Raise your hand if you like ads. Anyone? Advertising is an unfortunately necessary part of modern life (and you can take that statement to the bank, since almost the entire livelihood of this humble blogger depends upon it) but sometimes the intrusive nature of new advertising methods sticks in the craw of consumers. Such is the case with Japanese wireless provider KDDI's latest attempt at subtle marketing: they've begun pushing paid ads to users' Android phones via the notification system. Advertising for apps in an alternative market started showing up on phones today, and Asiajin spotted users venting their frustrations on Twitter.
The culprit seems to be the Au One Market, one of many alternatives to the official Android Market that's available on Asian smartphones which have not received Google's certification. A recent update to the Au One Market included the ads for contained apps, which are pushed to the notification bar in the same manner as an email or text. (The image above is an ad for a weight loss app.) Naturally, users are somewhat upset, especially since there's no way to remove the software from their phones without voiding the warranty. At the time of writing, KDDI has not responded to the complaints of its customers.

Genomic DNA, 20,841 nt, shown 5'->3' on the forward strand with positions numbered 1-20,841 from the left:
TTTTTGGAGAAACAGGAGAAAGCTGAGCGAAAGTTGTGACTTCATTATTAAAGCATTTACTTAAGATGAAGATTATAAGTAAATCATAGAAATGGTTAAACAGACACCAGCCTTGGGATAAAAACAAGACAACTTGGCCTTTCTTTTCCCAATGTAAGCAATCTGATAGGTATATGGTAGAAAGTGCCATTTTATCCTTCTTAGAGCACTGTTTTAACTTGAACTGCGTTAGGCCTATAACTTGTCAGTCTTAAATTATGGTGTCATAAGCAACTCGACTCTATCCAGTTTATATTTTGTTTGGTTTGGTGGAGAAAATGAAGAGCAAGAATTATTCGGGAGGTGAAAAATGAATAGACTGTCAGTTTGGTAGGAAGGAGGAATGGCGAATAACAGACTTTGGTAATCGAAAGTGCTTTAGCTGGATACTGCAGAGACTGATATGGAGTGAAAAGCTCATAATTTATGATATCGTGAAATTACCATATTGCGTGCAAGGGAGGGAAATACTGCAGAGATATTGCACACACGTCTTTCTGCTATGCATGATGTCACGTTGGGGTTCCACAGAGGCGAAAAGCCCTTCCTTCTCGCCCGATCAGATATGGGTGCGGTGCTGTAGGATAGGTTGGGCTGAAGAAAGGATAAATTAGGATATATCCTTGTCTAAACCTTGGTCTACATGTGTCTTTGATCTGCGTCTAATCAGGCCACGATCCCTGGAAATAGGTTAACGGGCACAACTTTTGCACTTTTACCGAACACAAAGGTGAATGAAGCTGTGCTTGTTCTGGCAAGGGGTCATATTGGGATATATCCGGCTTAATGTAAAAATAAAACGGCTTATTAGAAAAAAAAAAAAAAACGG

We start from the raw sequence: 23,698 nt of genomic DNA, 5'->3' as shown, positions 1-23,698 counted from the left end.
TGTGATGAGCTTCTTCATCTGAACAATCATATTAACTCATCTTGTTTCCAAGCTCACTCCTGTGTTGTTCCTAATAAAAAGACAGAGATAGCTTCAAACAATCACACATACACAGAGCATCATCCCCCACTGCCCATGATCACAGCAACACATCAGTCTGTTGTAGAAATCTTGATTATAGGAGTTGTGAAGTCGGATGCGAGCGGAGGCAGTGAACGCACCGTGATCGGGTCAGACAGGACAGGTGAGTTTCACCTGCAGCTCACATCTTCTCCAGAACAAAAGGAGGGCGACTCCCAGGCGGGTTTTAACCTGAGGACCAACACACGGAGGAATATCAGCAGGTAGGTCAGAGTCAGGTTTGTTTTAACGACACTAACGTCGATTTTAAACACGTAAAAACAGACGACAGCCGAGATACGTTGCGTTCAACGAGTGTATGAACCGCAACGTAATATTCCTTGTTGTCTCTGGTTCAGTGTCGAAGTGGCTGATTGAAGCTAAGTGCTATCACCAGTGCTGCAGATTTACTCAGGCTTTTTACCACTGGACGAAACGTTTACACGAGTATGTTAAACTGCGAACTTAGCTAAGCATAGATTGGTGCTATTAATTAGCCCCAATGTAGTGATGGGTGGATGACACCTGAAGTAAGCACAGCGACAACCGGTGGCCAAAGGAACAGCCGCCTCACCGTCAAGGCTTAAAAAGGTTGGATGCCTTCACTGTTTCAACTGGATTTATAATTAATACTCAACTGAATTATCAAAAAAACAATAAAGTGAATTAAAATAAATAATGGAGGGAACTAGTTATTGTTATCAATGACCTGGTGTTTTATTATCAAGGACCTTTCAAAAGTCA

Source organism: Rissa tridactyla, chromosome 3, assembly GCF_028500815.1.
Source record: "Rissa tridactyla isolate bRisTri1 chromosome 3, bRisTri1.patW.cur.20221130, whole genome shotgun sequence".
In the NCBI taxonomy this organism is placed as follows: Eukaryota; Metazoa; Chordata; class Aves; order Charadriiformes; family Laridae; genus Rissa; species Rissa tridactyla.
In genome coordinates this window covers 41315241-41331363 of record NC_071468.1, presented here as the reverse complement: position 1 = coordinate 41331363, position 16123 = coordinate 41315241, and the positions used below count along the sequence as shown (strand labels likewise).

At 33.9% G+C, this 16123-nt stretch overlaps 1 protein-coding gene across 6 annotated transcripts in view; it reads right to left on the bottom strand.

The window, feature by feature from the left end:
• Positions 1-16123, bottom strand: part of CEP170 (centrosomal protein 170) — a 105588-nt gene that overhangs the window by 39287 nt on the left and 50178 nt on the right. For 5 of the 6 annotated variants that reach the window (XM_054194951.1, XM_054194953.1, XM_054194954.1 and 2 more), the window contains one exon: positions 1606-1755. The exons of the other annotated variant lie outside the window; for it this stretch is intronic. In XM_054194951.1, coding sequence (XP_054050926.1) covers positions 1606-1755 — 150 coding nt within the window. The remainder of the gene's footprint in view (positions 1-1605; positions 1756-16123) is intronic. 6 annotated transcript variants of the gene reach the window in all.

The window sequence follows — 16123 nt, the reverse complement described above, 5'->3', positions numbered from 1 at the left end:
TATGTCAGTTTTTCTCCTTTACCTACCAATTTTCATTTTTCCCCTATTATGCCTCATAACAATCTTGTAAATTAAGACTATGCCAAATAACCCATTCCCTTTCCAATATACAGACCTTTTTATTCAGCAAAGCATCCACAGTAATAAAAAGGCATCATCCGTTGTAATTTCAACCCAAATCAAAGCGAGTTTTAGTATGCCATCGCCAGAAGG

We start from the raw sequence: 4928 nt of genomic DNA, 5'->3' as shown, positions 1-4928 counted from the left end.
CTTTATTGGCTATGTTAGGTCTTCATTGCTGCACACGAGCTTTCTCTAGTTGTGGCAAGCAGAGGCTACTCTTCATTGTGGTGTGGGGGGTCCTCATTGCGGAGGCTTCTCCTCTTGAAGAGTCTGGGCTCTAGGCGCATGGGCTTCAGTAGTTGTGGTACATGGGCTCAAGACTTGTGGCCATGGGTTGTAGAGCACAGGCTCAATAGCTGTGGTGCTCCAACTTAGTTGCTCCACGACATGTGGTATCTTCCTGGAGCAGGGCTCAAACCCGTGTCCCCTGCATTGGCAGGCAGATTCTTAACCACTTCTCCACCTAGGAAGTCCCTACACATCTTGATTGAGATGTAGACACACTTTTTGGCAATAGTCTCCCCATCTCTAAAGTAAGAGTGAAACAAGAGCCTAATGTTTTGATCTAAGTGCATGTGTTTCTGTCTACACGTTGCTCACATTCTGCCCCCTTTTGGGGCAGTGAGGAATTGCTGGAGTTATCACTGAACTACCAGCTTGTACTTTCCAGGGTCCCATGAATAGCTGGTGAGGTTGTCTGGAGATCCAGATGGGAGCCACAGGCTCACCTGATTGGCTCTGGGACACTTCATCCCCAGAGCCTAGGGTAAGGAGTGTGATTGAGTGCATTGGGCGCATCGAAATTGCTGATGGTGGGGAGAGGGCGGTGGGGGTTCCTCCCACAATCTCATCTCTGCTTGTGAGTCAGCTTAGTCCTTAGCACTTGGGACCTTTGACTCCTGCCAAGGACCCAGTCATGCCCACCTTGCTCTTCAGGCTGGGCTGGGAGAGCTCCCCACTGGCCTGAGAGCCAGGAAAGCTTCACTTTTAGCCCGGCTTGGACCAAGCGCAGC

At the best of times, using free Android apps is a compromise between advertising and functionality. The popular wisdom is that free apps are subsidized with ads - and indeed, a few are cheeky enough to slip them into the notification bar via the AirPush ad system - and paid apps are free of advertising. But to build un-ignorable apps into the framework of a service that most would consider essential for a modern smartphone is beyond the pale. The Au One Market does have a method for removing the ads, but it's an opt-out option, and is built into the updated EULA in such a way that it's far from obvious to its customers: it's the greyed-out link just above the large "OK" button in the screenshot below.
Advertising isn't fun, but it's necessary. However, this level of intrusive and annoying ads are uncalled for, and more than a little insulting. We recommend that other carriers and developers around the world learn from KDDI and Au One Market, which have generously provided an excellent example on how to anger and alienate paying customers.